Installation view of Philippe Vandenberg’s 2017 solo exhibition, curated by Anthony Huberman, at Hauser & Wirth, New York.

GENEVIEVE HANSON

Hauser & Wirth has wisely and inventively brought back to light an eccentric troubled artist who’d fallen under the radar but proves to have been very much of his (and this) time and place. The exhibition, an imaginatively designed installation, emphasized the progressive story-telling nature of the late Belgian artist Philippe Vandenberg by following one curator’s line of reading and interpretation. The installation was laid out on narrow, snaking cleverly designed tables that guided viewers through Vandenberg’s circuitous narrative landscape.

The curator, Anthony Huberman, director of the CCA Wattis Institute for Contemporary Art in San Francisco, himself took an unexpected turn, falling off his bike and breaking both his shoulders just in time to miss the show’s opening. Yet, somehow the misfortune was in tune with the fractured nature of Vandenberg’s art.

Vandenberg (1952–2009) drew a lot (spontaneously and diaristically), drank a lot, and free-associated compulsively. He also painted, very much in the styles of the moment. He filled a 120-page drawing book with works documenting his many and various states of mind, the politics of the day, and the art that surrounded him—from graffiti to art brut to Surrealism to Disney-derived images and even to high modernism. The works here, from his drawing book, call to mind those of Philip Guston, Louise Bourgeois, Ad Reinhardt, and Jean-Michel Folon, among many others. There are minimalist one-line gestures and cartoonish renderings, caricatures, words, and angry Twombly-esque scrawls, and like Reinhardt, another artist of contradictory modes, he created his own reappearing characters.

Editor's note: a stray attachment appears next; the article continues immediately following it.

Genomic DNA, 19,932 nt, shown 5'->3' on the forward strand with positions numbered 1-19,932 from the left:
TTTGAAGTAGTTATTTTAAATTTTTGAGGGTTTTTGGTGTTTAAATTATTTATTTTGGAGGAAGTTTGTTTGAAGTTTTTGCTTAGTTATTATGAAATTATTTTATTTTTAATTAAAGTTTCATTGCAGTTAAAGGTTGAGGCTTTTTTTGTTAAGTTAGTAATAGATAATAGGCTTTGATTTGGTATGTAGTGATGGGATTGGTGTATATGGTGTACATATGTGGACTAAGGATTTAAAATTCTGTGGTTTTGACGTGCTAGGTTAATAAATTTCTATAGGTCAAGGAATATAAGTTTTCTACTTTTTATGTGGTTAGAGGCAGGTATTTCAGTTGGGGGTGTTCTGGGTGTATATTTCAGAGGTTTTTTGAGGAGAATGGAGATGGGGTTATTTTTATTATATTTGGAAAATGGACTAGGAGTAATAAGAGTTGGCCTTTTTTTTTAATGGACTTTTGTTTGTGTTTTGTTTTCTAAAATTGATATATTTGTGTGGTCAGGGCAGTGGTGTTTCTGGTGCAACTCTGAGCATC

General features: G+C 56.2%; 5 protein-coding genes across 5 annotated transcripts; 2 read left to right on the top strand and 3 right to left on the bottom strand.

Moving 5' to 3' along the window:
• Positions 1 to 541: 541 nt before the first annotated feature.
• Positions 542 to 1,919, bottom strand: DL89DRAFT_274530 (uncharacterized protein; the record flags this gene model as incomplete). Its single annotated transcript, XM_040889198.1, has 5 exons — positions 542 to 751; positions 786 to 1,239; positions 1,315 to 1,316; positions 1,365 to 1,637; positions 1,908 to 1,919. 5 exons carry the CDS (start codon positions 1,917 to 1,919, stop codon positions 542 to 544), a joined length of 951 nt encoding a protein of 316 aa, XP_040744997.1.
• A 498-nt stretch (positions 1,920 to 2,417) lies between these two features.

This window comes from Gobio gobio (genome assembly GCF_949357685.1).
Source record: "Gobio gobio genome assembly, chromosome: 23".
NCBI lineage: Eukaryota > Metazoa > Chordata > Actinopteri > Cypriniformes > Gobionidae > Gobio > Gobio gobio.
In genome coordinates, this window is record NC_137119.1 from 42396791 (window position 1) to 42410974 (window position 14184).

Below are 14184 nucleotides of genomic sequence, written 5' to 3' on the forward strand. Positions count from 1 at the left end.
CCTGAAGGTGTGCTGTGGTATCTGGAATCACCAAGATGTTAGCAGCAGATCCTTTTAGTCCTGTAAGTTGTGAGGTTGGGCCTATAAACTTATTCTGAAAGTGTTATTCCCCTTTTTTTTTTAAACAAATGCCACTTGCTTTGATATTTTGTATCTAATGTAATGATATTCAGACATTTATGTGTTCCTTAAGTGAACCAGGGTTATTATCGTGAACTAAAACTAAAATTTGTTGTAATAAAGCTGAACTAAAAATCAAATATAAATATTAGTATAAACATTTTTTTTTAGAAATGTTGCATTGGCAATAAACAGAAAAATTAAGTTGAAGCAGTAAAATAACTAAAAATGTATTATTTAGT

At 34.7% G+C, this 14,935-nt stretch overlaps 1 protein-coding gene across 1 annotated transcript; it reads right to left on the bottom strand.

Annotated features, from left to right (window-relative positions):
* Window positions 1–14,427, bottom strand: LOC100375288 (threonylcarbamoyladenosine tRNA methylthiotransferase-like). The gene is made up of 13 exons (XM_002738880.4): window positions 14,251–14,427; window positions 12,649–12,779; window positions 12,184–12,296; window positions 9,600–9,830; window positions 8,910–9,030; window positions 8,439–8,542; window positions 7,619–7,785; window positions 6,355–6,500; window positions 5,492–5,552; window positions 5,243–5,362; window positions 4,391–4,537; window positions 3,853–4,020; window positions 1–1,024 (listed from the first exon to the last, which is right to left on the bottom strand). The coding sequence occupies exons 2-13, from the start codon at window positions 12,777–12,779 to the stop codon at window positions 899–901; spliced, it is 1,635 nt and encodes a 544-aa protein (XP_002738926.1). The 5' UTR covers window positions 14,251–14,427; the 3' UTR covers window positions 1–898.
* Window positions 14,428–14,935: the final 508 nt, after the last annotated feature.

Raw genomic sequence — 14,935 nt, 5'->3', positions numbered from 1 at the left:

Philippe Vandenberg, No title, ca. 2008, oil and pastel on canvas, 78¾ x 76¾ x 1⅛ inches.

JOKE FLOREAL/©ESTATE PHILIPPE VANDENBERG/COURTESY THE ESTATE AND HAUSER & WIRTH

Among the many recurring images in the drawings is an igloo-like structure that often appears in series, suggesting the entrance to a tunnel in a mountain. In fact, his fascination with igloos derived from the film Nanook of the North and underscores his travels through Europe and alludes to the ideas of both escape and confinement. There are also drawings of turtles that reiterate the shape of the igloos and the association of turtles with torture (the words tortoise and torture stemming from the same root).

A rebel, Vandenberg wasn’t concerned with rules or originality. He was famous in the 1980s (he showed in New York at Denise Cadé Gallery) and then stopped in the 1990s, turning his back on the art world for a decade or so. He believed in the phoenix as a way for the progression of art—that is, out of the repetition and destruction of one artwork grew the next. It was a continual rewriting and redrawing process involving self-destruction.

Hanging upstairs at the gallery were powerful large canvases that seem at total variance with the sketches, including bright–colored design-worthy paintings with one mark or gesture in a contrasting color. But a neighboring room was filled with outraged canvases in childish lettering. One untitled black canvas gradually reveals its furiously textured under-gridings, consisting of hatchmarks and scratched-out areas.

Some images show that Vandenberg had a disturbing sense of discomfort as a Christian Belgian from Molenbeek, where he felt threatened by the Muslim community: Women wearing hijabs congregate and evoke Guston’s Ku Klux Klan images.

In its entirety, this show offered a portrait of a manic modern man. Vandenberg even hints at the burden of being an artist in sketches of characters carrying the weight of blocks of color. The diversity of Vandenberg’s work obviously makes him hard to pin down, but at the same time, it places him in a European context that scoffs at signature styles and marketing guiles.